Using social media to share research results

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Using social media to share research results

Dalhousie University’s Christine Chambers explains how she’s using social media to help parents manage their children’s pain
September 30, 2015

On September 21, Christine Chambers, a clinical psychologist and professor at Dalhousie University in Halifax, launched an online campaign, “It doesn’t have to hurt” (#itdoesnthavetohurt). The campaign is in partnership with the popular parenting blog, and uses social media to share with parents her evidence-based information about pain management. Chambers’ work at the Centre for Pediatric Pain Research — partially funded by the Canada Foundation for Innovation — looks at developmental, psychological and social influences of pain in kids. 

CFI: How did the idea for this campaign come about?

Christine Chambers (CC): Through my recent experience as a parent, I realized that all the great research we have about how to help children with pain just isn’t making its way to parents. Currently, it takes 17 years for research findings to translate into improvements in clinical care.

I produced and launched a YouTube video in November 2013 with the Centre for Pediatric Pain Research that gave parents advice on how to help their children deal with pain from needles. We wanted to see if sharing our research-based knowledge through social media would better inform parents. The video has since garnered more than 145,000 views in over 120 countries.

With the success of the video, we decided to launch an entire social media campaign to further promote our research and encourage a two-way discussion between my team and parents. This time I decided to engage a partner, the that has already established ways to reach and engage parents. The campaign kicked off with a panel discussion on September 21 in Halifax, and will include blogs, videos and the hashtag #itdoesnthavetohurt.

CFI: Why did you and your team choose social media to promote this campaign?

CC: Social media is a natural choice for me. As a parent, I use it all the time to get information and support on issues related to my children. Also, social media is free! As a researcher in a low-resource environment, it is an efficient way to get information out there. And anyone who can get online can access the content. I strongly believe that health research evidence should be made freely and easily available to the public — we shouldn’t be charging for it or selling it in books.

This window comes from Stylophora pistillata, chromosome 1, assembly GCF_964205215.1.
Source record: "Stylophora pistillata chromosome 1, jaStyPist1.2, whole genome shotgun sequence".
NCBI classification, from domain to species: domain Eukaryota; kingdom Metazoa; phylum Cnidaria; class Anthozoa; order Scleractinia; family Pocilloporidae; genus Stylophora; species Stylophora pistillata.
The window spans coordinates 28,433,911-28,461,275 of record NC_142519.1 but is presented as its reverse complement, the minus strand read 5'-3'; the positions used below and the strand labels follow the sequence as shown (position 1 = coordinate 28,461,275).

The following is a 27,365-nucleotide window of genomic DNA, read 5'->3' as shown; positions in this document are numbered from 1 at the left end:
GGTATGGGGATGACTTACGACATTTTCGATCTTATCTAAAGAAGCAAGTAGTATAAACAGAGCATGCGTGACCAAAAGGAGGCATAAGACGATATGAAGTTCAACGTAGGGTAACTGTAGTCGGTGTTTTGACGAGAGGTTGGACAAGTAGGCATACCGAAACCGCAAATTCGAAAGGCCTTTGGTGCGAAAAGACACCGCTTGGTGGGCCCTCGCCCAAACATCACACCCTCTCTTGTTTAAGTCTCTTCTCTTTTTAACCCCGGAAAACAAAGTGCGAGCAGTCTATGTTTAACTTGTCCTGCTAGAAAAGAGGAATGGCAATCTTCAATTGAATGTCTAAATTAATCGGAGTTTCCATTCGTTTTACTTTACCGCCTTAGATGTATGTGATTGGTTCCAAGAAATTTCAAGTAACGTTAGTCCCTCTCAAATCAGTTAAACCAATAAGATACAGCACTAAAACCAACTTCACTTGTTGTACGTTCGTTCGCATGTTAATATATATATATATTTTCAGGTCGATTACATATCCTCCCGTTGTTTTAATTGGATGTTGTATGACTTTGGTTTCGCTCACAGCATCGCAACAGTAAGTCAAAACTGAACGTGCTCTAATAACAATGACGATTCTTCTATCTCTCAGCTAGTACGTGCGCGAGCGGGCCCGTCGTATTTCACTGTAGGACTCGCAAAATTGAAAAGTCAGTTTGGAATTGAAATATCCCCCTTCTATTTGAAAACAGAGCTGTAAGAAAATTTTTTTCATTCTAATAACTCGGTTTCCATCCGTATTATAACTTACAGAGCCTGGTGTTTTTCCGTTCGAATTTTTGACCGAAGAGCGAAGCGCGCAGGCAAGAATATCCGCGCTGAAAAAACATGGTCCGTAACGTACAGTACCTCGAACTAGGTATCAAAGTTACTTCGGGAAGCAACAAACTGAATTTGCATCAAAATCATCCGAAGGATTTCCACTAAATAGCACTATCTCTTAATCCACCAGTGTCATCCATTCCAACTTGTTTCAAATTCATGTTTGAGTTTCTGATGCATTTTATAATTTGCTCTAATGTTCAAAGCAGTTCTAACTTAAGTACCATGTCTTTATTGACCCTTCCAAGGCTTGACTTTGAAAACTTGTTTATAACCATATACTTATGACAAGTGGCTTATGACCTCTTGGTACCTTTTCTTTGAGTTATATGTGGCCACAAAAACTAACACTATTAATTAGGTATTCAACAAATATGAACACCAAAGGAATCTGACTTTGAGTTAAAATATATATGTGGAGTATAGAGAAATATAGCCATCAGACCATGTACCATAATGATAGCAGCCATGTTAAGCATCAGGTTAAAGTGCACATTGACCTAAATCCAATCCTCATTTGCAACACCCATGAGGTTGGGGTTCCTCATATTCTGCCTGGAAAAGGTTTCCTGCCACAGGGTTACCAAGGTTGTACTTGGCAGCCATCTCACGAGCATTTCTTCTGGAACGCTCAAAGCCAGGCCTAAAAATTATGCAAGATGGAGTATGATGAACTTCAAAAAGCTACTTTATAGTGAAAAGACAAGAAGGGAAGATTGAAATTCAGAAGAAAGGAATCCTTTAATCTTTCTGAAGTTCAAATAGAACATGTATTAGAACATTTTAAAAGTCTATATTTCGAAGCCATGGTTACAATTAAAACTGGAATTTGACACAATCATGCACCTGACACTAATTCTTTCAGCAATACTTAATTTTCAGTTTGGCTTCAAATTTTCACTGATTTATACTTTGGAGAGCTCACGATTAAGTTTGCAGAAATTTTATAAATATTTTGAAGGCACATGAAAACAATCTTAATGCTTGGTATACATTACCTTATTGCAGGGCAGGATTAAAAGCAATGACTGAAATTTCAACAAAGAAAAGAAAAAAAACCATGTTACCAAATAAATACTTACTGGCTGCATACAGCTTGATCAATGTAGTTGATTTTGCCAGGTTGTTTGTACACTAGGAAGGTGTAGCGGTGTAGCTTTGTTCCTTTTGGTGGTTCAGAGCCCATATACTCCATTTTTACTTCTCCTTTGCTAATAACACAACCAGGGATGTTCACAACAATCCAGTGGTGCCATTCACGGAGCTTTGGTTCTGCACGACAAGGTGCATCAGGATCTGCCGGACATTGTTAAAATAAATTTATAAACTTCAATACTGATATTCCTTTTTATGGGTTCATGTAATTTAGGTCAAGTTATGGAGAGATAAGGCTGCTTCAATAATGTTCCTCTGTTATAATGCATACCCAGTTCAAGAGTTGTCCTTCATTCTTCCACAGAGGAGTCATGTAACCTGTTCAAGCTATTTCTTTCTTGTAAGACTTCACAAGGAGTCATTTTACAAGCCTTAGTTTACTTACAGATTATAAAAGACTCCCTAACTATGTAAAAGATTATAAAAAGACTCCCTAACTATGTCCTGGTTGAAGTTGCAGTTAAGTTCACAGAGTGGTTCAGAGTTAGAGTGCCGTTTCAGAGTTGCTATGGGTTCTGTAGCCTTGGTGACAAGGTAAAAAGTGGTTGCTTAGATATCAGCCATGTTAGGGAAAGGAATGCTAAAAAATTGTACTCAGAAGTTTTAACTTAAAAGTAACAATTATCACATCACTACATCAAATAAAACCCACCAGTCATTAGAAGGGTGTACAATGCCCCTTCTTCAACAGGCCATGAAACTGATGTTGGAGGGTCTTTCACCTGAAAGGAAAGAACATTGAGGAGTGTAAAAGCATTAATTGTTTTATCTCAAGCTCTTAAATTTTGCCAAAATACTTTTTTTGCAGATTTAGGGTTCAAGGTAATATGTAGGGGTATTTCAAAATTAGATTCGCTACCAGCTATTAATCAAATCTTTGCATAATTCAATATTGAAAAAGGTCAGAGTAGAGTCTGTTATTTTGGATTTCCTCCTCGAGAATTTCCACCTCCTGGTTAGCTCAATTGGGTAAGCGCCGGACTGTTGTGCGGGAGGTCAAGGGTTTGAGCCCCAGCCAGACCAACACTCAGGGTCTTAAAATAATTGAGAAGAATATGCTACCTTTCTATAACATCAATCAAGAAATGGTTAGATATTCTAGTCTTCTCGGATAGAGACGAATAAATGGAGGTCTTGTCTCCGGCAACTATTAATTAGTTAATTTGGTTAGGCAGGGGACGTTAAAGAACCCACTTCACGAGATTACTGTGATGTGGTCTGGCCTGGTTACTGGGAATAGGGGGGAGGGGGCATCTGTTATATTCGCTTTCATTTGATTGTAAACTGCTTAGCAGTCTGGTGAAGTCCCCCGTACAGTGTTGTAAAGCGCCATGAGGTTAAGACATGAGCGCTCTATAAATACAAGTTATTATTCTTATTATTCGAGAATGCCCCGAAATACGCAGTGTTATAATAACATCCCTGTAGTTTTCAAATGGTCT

CFI: How will you know if you’ve had an impact?

CC: The biggest challenge is measuring whether this approach actually positively changes children’s pain management and prevention.

CFI: How will you do that?

CC: We are surveying and interviewing parents before and after this 12-month campaign to see if their awareness and use of proven pain-control methods with their children improves. At the end of the project, we will profile a few families who used the content from the campaign and explore how it impacted them and their children.

CFI: Why is this campaign important to you?

CC: For me, this campaign is fulfilling the reason I got into child health research in the first place — the potential to make a positive impact on the lives of children and their families. I didn’t get into research just to publish in journals and present my findings at conferences without it ever making a difference. It’s opened up an entirely new and exciting area of research for me, exploring how social media and partnerships such as the one we have established with can be used to more effectively communicate research findings to the public. For parents and children, I hope this campaign will get the research they need right into their hands, so they can use it.

CFI: This is a really innovative approach for a researcher to take. Are there roadblocks?

CC: Our biggest challenge right now is trying to make sure we do this right, with limited resources. I’m especially concerned that we do a solid job with the research and evaluation side of this work. Another barrier is that I think, in traditional academia, there is still a stigma around the use of social media. It’s seen as silly or a waste of time. My use of social media and my increasing research focus on its use is still met with a lot of eye rolling. I have seen a shift over the last year, as hard core science journals like Nature and Cell have started to publish pieces on the role of social media in science.

CFI: Any pleasant surprises?

CC: What has been surprising to me is just how much external partners, companies and the public at large “get” this work and want to be a part of it. When we share the statistics that it takes an average of 17 years for research to make its way into practice, and that only a small percentage of it ever actually influences health care, people are shocked. They assume that they are benefitting from health research more often than they actually are. The public expects and wants good quality research-based information about their health, and I think they see social media as an easy place to find it.

CFI: Can you offer some advice to other researchers trying to better communicate their work, or to enrich it with social media?

CC: The power of partnerships. As researchers, our reach is limited, and it can quickly become a full-time job trying to communicate or use social media for dissemination. I do not recommend that every researcher create a Twitter or Facebook account. It’s a major commitment, and having only 13 followers is not going to help get your work out there. Instead, look to your institution or other groups to see if they can help spread the important research messages you have to share, like what I am doing with and the other amazing organizations we have supporting this work.